Last updated: Apr 02, 2008
Kowalski felt better after learning more about diabetes.
If you've been diagnosed with diabetes you may feel angry or depressed.

When Michelle Kowalski, 33, of Mexico, Mo., was diagnosed with diabetes, she was furious. She was angry with herself for getting diabetes. And she resented all the changes she had to make in her life.

"I'm sort of a perfectionist, and so I guess having something wrong with me, and having other people tell me 'This is what you need to eat, and this is how you should exercise,' I wanted to punch them all in the face," she says. "I suspect that lot of people who get a health diagnosis that's not ideal get angry."

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Depression is not uncommon
Depression is twice as likely in people with diabetes as in those without it.

However, depression can rob you of the ability to cope with the disease. People with diabetes who are depressed are less likely to follow their diabetes plan, often resulting in more complications and a greater likelihood of hospitalization than those who aren't depressed.

One study published in 2005 by the American Diabetes Association found that people with diabetes who were depressed were nearly 2.5 times as likely to die during an eight-year period than people with just diabetes alone.

"Diabetes and depression really go together. When people get depressed, they don't really focus on how they eat and how they structure their lives. Diabetes is a condition that requires scheduling, planning, and being proactive about when you're going to eat," says Margaret Savoca, PhD, an assistant professor in the Department of Nutrition at the University of North Carolina at Greensboro.

"If you have a tendency to get down about stuff, that's when you get out the box of chocolate and binge on ice cream."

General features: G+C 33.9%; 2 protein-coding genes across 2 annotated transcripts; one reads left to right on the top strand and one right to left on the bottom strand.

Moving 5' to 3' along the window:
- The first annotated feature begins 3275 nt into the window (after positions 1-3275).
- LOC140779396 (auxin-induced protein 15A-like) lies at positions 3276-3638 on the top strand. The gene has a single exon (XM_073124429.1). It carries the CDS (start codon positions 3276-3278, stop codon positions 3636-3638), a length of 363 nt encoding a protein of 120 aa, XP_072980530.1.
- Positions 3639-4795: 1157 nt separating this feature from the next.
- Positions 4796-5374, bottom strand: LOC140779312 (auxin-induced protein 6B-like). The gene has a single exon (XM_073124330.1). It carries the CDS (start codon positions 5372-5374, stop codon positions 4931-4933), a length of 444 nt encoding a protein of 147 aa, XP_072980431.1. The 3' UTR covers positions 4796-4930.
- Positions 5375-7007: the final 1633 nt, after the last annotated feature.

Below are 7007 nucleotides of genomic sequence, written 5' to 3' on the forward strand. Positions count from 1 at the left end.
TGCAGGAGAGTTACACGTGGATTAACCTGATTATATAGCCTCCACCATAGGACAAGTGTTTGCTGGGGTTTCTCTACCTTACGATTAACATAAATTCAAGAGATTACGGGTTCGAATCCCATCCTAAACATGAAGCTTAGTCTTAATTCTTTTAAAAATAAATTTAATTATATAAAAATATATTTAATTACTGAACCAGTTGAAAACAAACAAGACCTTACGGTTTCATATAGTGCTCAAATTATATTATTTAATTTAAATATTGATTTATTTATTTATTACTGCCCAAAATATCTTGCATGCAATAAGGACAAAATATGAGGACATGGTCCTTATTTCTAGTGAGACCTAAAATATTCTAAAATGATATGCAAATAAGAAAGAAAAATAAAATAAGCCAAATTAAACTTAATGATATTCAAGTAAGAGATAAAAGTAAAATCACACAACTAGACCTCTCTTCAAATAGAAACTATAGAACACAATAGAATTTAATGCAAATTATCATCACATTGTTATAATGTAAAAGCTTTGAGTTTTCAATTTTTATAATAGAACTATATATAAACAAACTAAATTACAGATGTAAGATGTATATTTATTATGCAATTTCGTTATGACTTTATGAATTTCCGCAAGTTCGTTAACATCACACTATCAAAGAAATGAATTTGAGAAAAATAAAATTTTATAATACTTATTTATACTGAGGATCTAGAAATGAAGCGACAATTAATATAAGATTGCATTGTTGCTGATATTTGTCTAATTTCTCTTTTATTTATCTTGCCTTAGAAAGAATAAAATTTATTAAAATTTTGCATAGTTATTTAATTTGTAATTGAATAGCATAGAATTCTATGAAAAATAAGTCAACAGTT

Some mental-health providers have experience with chronic health problems, and can help you cope with feelings that might get in the way of managing diabetes.

Getting help if you feel depressed
The Behavioral Diabetes Institute is one organization that helps people with diabetes deal with psychological issues, and the American Diabetes Association also lists books on psychological well-being.

Also consider visiting a diabetes support group. You may find it therapeutic to talk about your challenges with other people who understand them, and they may be able to offer solutions they've used for their own depression.

Exercise is good way to reduce depression, and it also helps you control your blood sugar.

Finally, if you feel like you need an antidepressant medication, talk to your doctor, and be sure to discuss any effects the antidepressant could have on your blood sugar (some types are associated with higher blood sugar, some types with lower blood sugar).

Learning more about diabetes can help lift your mood
Kowalski didn't stay upset at herself for too long. She realized that genetics probably played a role in her diabetes. Her petite grandmother was diagnosed with diabetes, too.

Kowalski visited a dietitian and diabetes educator, which gave her a more accurate view of what she could expect from the disease and was better than the "horror stories" she'd read online.

"I really think just immersing yourself in information and talking to other people with diabetes is the best, like a support group, or even reading blogs," Kowalski says. "You can get good information on what might work for you based on what someone else did that was right or wrong."

In January 2008—three years after being diagnosed with type 2 diabetes — blood tests suggested Kowalski had either type 1 or type 1.5 diabetes (a condition known as latent autoimmune diabetes in adults, or LADA).